By Frank Sabatini Jr.
Just when I thought vegan cuisine hit its creative zenith, along comes OleriCultura — and in a place where you’d never expect to find dishes using things like ancient grains and nutritionally rich legumes.
The food stall opened about a month ago inside Grossmont Center’s sunny food court, where mall shoppers typically give their feet a rest over gyros, pizzas and tacos. Yet for those seeking a purer alternative, OleriCultura is a lush, little oasis snagging even incredulous consumers with braised plant-based concoctions that are wildly flavorful.
The business is owned by Sergio Garcia of Chicano Soul Food Catering in San Diego, and pastry chef Vanessa Corrales of Split Bakehouse, a wholesaler located just outside the food court.
She specializes in vegan renditions of Mexican sweet bread, airy puff pastries (campechanas), molasses cookies shaped like pigs (puerquitos de piloncillo), and more. None of it disappoints.
Garcia takes charge of the savory experience by helping patrons customize their food bowls while touting the nutritional properties of the various options. He refers to himself as a “nurturer” rather than a chef. But as an industry veteran who used to head the kitchen at Del Sur Mexican Cantina in South Park, he’s innately both.
You first pick a bowl size (small is $8, large is $10) before choosing whether you want beans as a base. If so, forget pintos or the everyday varieties. Garcia only offers heirloom tepary beans sourced from a North County farm. Brined in salt water with epazote and bay leaves, they’re tenderly cooked and super meaty, not to mention higher in protein and fiber compared to their counterparts.
You next choose a grain mix — either wild rice and amaranth pilaf cooked in tomato-achiote broth, or quinoa with brown rice cooked in cilantro-parsley broth. I tried both (and you can too) with nary a dull moment in either.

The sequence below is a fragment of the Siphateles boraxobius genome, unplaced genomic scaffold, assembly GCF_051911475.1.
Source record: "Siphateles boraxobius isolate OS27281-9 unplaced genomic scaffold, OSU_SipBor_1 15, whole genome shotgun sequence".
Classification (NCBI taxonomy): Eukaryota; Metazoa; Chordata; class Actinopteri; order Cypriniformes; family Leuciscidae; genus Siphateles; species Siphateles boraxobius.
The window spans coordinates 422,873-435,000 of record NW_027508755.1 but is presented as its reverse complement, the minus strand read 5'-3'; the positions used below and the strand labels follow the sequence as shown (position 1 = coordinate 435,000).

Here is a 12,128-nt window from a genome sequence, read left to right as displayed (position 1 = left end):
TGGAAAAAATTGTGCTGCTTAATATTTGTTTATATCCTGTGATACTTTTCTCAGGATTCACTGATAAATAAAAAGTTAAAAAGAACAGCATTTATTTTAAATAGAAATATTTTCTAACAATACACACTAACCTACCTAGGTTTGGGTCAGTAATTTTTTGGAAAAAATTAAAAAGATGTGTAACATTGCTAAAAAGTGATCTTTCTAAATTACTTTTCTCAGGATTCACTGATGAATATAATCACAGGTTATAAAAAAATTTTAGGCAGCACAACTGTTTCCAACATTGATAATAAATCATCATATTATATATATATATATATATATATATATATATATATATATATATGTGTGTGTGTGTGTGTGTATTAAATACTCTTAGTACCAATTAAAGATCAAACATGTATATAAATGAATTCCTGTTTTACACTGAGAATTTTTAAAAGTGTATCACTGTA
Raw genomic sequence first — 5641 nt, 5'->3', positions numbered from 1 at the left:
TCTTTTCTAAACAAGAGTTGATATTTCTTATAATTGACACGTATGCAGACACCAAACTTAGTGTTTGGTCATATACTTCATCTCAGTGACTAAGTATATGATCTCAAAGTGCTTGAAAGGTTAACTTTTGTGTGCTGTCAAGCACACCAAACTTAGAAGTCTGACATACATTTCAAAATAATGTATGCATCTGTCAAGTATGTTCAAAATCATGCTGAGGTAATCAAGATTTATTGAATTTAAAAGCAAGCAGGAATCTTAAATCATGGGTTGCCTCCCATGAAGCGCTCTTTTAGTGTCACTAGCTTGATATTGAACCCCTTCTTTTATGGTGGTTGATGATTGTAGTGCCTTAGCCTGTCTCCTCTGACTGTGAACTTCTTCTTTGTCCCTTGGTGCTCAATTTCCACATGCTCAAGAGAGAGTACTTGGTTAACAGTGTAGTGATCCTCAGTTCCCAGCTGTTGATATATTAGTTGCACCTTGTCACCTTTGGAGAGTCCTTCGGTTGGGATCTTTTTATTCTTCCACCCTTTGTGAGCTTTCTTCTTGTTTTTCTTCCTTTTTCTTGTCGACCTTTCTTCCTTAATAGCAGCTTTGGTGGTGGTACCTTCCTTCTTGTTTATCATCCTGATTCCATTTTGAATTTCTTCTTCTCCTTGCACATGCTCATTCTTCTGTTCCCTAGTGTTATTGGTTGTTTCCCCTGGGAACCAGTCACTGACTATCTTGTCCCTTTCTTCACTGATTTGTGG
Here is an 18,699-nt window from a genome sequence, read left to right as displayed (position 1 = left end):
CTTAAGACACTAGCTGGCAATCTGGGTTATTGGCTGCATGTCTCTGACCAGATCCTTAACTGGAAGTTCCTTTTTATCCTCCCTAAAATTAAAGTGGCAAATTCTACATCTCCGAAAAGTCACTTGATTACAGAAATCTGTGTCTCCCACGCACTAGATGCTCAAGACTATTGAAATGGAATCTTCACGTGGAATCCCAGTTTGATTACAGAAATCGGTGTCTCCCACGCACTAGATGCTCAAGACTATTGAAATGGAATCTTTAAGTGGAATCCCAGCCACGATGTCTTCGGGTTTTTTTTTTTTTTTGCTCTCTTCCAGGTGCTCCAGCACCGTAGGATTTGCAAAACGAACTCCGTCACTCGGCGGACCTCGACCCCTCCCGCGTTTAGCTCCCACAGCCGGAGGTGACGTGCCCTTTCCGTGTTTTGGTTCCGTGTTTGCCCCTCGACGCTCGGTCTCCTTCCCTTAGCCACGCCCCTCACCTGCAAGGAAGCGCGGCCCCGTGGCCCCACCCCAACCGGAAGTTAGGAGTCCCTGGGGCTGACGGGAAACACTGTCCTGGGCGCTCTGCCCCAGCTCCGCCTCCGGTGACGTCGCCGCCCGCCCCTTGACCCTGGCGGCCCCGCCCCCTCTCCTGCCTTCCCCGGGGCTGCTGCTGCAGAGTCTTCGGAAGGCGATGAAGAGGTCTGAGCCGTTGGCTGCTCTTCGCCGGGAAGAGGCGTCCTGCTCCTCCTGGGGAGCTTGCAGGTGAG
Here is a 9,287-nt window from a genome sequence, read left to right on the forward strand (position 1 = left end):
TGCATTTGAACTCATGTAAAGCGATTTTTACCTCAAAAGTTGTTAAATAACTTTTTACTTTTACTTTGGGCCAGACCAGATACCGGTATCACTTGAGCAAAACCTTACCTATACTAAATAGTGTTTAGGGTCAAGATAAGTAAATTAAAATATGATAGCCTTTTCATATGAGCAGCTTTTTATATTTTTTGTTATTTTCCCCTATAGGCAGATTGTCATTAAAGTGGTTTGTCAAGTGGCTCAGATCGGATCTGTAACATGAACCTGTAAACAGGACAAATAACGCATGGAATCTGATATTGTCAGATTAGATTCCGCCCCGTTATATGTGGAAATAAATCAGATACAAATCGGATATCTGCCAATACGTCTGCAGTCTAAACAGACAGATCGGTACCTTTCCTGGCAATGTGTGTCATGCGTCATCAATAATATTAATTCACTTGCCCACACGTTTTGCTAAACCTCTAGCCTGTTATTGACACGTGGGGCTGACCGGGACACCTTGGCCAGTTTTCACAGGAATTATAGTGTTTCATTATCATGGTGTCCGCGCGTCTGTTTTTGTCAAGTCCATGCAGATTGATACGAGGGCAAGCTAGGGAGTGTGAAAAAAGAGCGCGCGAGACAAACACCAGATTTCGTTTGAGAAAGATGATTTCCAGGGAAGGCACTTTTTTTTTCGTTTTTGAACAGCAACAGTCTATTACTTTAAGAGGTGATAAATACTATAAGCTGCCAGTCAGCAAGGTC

The next option has you deciding on a guisado, the Mexican term for “stew.” Garcia presents three types — a medley of mushrooms and green bell peppers in truffled rice gravy; a mix of lentils and charred veggies accented by four-seed salsa verde sauce; and spiced beans mingling with plantains and kale.
I tried the first two. The mushroom-pepper guisado tasted like that essential topping to an Italian sausage hoagie or a Philly cheesesteak. So much so, I didn’t miss the fry oil or the meat. The lentil-veggie mixture was equally comforting, but with a loving kick from the salsa.
There are toppings and sauces to choose from as well.
Texture is achieved with such options as cabbage-cactus slaw, hemp seeds, fried onions or nutritional yeast. (The slaw was my favorite.)
Of the sauces, I went gaga over the bright-red puree of beets and habanero chilies. It rivaled in depth and flavor the hundreds of hot sauces that have whetted my palate over the years. There’s also a smooth and cooling cashew-sunflower seed crema, and tasty avocado sauce that jives with everything.
For the ultimate palate refresher, Garcia makes a rotating selection of crafty agua frescas that change weekly. On this visit it was a delicious “four citrus” blend with chia seeds.
What’s most surprising about OleriCultura is that the chow appears muted in color. Not unappealing, but brightened mainly by the space’s clean and modern design, which indeed brings an iconoclastic hipness to this food court. Yet the meal components, or any combination thereof, send your taste buds over the moon no matter how much meat you might require in your diet.
The stall is open from 10 a.m. to 2 p.m. Tuesday through Friday, and until 6 p.m. on Saturdays. Garcia says he will eventually extend the hours and add signature items to the menu once the business becomes further established.
5500 Grossmont Center Drive
Prices: Bowls, $8 and $10; desserts, $2 to $4
— Frank Sabatini Jr. is the author of ‘Secret San Diego’ (ECW Press) and began his local writing career more than two decades ago as a staffer for the former San Diego Tribune. Reach him at firstname.lastname@example.org.